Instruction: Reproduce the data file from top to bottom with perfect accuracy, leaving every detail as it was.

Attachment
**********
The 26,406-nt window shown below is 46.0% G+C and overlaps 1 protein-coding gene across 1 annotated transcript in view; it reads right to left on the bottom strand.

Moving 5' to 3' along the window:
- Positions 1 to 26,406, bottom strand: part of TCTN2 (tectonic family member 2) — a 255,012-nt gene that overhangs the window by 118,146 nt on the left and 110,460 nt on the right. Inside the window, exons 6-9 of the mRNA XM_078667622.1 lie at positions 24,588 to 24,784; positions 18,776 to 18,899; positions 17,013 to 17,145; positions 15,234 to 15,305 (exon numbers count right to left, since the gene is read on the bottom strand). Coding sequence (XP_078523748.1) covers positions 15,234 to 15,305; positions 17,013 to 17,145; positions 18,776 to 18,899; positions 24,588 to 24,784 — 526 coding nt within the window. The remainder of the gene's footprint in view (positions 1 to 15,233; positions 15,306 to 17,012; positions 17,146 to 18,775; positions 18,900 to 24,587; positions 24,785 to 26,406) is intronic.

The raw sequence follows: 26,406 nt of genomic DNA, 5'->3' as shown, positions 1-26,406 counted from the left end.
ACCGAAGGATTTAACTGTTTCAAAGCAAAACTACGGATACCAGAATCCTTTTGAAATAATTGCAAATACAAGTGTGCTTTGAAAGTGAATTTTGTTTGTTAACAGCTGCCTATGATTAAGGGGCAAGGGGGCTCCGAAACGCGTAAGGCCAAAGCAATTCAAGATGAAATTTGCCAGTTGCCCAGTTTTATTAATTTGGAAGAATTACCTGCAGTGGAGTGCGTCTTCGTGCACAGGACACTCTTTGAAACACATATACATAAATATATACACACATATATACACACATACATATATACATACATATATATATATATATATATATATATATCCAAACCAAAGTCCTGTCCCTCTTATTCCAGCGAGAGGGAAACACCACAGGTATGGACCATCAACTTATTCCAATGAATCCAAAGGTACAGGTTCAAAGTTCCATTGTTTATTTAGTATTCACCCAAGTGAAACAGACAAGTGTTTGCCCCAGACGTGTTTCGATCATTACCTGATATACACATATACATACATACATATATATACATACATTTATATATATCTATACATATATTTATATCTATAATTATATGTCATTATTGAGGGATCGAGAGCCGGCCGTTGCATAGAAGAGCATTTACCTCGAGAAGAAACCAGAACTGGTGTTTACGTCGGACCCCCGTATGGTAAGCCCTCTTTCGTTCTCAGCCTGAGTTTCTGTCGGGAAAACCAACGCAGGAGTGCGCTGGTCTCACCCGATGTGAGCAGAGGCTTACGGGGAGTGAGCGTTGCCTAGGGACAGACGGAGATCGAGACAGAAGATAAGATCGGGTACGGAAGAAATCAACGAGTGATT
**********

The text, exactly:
The 26,406-nt window shown below is 46.0% G+C and overlaps 1 protein-coding gene across 1 annotated transcript in view; it reads right to left on the bottom strand.

Moving 5' to 3' along the window:
- Positions 1 to 26,406, bottom strand: part of TCTN2 (tectonic family member 2) — a 255,012-nt gene that overhangs the window by 118,146 nt on the left and 110,460 nt on the right. Inside the window, exons 6-9 of the mRNA XM_078667622.1 lie at positions 24,588 to 24,784; positions 18,776 to 18,899; positions 17,013 to 17,145; positions 15,234 to 15,305 (exon numbers count right to left, since the gene is read on the bottom strand). Coding sequence (XP_078523748.1) covers positions 15,234 to 15,305; positions 17,013 to 17,145; positions 18,776 to 18,899; positions 24,588 to 24,784 — 526 coding nt within the window. The remainder of the gene's footprint in view (positions 1 to 15,233; positions 15,306 to 17,012; positions 17,146 to 18,775; positions 18,900 to 24,587; positions 24,785 to 26,406) is intronic.

The raw sequence follows: 26,406 nt of genomic DNA, 5'->3' as shown, positions 1-26,406 counted from the left end.
ACCGAAGGATTTAACTGTTTCAAAGCAAAACTACGGATACCAGAATCCTTTTGAAATAATTGCAAATACAAGTGTGCTTTGAAAGTGAATTTTGTTTGTTAACAGCTGCCTATGATTAAGGGGCAAGGGGGCTCCGAAACGCGTAAGGCCAAAGCAATTCAAGATGAAATTTGCCAGTTGCCCAGTTTTATTAATTTGGAAGAATTACCTGCAGTGGAGTGCGTCTTCGTGCACAGGACACTCTTTGAAACACATATACATAAATATATACACACATATATACACACATACATATATACATACATATATATATATATATATATATATATATCCAAACCAAAGTCCTGTCCCTCTTATTCCAGCGAGAGGGAAACACCACAGGTATGGACCATCAACTTATTCCAATGAATCCAAAGGTACAGGTTCAAAGTTCCATTGTTTATTTAGTATTCACCCAAGTGAAACAGACAAGTGTTTGCCCCAGACGTGTTTCGATCATTACCTGATATACACATATACATACATACATATATATACATACATTTATATATATCTATACATATATTTATATCTATAATTATATGTCATTATTGAGGGATCGAGAGCCGGCCGTTGCATAGAAGAGCATTTACCTCGAGAAGAAACCAGAACTGGTGTTTACGTCGGACCCCCGTATGGTAAGCCCTCTTTCGTTCTCAGCCTGAGTTTCTGTCGGGAAAACCAACGCAGGAGTGCGCTGGTCTCACCCGATGTGAGCAGAGGCTTACGGGGAGTGAGCGTTGCCTAGGGACAGACGGAGATCGAGACAGAAGATAAGATCGGGTACGGAAGAAATCAACGAGTGATT